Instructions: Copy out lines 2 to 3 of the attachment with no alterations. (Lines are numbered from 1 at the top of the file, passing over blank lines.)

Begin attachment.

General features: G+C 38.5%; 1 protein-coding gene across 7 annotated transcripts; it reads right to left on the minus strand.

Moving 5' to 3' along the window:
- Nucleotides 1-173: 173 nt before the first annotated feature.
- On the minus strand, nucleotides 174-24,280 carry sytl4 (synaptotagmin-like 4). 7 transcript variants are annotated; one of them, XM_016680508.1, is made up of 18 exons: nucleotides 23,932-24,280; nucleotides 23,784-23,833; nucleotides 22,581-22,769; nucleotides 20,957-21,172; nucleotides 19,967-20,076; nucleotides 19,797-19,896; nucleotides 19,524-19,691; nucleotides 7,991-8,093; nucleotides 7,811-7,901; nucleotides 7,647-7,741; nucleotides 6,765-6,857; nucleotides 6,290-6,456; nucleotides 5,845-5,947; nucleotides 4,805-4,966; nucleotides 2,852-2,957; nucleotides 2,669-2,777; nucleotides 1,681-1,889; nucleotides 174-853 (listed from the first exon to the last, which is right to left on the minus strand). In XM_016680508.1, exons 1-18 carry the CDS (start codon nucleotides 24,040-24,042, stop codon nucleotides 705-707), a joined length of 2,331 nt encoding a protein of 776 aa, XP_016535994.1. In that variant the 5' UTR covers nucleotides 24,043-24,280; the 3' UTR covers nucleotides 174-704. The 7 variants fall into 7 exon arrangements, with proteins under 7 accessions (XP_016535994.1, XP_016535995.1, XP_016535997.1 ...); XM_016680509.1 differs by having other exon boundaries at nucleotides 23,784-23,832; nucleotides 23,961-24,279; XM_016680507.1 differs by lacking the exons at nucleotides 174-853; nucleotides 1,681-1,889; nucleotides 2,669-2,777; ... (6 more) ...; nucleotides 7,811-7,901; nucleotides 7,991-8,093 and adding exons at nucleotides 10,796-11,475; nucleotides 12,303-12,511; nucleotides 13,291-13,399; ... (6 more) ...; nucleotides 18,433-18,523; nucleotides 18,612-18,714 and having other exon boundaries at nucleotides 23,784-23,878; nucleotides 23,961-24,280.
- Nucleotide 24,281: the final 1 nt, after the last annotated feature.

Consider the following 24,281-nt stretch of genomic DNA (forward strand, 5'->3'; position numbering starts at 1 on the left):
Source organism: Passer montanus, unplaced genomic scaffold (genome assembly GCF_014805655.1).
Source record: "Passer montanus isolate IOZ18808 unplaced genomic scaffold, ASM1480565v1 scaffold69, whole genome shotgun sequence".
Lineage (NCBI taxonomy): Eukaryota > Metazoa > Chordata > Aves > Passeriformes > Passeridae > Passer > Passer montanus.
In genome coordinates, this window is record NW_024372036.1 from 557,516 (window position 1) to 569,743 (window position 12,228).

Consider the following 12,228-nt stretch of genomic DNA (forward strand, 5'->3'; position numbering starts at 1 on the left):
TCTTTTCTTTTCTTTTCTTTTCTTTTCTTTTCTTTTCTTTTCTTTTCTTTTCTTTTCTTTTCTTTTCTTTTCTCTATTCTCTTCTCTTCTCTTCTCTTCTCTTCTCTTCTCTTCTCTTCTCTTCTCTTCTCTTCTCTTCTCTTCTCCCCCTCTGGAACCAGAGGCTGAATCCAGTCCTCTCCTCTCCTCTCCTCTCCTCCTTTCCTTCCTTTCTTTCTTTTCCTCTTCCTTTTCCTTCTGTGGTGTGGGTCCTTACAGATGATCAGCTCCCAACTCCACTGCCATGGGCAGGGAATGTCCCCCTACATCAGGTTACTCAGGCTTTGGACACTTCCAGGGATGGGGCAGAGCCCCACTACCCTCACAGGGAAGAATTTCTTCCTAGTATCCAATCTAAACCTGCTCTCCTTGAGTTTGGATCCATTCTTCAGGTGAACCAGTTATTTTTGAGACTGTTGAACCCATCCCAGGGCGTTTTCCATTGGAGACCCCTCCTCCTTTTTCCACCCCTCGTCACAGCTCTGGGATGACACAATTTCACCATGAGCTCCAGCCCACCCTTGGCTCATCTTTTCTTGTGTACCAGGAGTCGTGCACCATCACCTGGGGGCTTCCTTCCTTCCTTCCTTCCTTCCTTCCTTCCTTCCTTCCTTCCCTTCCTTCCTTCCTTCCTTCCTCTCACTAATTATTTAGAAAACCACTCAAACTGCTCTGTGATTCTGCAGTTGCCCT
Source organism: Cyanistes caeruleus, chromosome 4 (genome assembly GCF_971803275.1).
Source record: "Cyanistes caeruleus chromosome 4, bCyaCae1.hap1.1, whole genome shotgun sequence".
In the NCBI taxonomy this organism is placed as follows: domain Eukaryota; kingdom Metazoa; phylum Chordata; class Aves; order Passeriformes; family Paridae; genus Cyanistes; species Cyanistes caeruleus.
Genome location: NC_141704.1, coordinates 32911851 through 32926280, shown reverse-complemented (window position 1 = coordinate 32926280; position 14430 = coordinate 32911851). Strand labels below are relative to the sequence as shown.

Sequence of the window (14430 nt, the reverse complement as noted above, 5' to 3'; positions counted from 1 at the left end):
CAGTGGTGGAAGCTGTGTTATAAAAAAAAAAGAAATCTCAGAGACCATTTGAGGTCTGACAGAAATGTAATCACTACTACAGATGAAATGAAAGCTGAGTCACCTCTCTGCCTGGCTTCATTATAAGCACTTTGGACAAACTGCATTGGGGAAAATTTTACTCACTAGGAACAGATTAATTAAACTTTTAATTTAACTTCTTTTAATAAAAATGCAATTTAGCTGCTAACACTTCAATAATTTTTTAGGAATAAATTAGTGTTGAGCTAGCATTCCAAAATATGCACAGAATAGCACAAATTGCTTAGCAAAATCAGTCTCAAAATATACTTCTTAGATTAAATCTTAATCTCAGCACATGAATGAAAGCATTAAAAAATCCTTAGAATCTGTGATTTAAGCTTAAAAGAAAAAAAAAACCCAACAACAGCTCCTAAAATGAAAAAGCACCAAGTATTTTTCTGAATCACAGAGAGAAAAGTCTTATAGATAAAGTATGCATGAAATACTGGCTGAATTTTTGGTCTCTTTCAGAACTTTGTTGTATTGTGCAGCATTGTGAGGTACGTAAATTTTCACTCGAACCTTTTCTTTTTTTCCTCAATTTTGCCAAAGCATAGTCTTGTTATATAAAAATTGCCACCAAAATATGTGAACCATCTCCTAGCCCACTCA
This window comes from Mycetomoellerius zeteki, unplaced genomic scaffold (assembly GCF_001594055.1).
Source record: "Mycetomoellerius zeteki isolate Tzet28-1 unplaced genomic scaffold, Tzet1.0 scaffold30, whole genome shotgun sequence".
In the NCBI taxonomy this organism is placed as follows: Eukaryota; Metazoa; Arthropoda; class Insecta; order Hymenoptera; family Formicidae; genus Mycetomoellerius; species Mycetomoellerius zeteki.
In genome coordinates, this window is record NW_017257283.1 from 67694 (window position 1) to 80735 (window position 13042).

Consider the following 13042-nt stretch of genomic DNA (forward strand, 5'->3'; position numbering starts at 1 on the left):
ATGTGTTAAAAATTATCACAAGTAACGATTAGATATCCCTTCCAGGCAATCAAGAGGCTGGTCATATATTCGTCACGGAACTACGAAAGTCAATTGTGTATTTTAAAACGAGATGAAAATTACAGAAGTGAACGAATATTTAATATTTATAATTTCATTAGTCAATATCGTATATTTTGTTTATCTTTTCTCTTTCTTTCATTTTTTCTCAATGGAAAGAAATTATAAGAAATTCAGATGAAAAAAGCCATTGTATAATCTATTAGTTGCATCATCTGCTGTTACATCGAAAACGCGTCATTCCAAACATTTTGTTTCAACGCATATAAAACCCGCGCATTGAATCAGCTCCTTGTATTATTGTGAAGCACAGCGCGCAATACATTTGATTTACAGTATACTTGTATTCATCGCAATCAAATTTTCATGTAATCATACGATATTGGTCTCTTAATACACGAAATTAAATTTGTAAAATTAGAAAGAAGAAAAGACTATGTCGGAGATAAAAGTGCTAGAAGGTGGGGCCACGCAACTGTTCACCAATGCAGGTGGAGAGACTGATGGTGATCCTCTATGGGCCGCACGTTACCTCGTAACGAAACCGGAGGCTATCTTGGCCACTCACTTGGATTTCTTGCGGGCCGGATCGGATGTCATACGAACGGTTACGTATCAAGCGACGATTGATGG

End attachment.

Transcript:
Moving 5' to 3' along the window:
- Nucleotides 1-173: 173 nt before the first annotated feature.